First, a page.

After you've sniffed and re-sniffed the ersatz odors on display within SPUR headquarters, the scents of our living, breathing city grow irresistible. You stumble outside and the cool, foggy air fills your lungs. Your throat burns from a couple of waiters' cigarette break, then wins a reprieve via a steaming cup of coffee toted by a man hammering out some deal on a Bluetooth.

The lavender scent of a lotion or potion wafts off the hands of the young lady at the ATM; the homeless woman squatting nearby enjoys a pungent chocolate bar. Counter-intuitively, the strongest smells emanating from the flower stand are not the blossoms but the freshly cut stems floating in medicinally scented buckets of iodine-colored water.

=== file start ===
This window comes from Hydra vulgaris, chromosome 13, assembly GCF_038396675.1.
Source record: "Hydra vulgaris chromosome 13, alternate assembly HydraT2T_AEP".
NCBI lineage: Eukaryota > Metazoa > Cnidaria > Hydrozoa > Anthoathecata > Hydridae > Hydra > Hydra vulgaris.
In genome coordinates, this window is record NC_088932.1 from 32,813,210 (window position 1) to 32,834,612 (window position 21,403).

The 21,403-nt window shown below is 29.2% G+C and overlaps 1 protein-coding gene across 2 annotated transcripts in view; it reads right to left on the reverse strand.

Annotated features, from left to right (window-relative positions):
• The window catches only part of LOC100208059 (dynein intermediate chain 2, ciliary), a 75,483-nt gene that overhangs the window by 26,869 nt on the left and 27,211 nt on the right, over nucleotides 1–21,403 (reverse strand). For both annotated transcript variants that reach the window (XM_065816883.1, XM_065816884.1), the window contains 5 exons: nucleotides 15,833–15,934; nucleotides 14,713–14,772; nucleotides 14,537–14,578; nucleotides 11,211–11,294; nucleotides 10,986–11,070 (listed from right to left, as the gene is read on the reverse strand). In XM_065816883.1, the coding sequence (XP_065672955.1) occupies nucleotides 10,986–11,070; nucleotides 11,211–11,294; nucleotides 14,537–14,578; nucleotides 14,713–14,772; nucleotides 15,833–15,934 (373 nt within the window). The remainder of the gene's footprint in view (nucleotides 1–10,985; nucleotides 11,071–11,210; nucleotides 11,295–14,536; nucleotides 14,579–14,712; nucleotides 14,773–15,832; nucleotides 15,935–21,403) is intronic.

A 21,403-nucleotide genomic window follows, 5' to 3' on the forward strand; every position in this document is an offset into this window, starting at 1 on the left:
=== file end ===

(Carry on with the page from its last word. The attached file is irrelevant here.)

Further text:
And, finally, a see-sawing, articulated 38 Geary bus rumbles by, overpowering all 1,000-plus receptors with a belch of caustic black smoke. It's not a pleasant smell, but it is a familiar one. And, at times, that's all one could hope for.

The smells of "salt air," "stables," and "pollution" await eager noses.
Mike Hendrickson
The smells of "salt air," "stables," and "pollution" await eager noses.

For today's San Franciscans, it provides something in short supply: a sense of where you are.

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Ron Summers
Ron Summers

SF smells like urine, mixed with a little feces, with a side of mud...i think you call that a landfill

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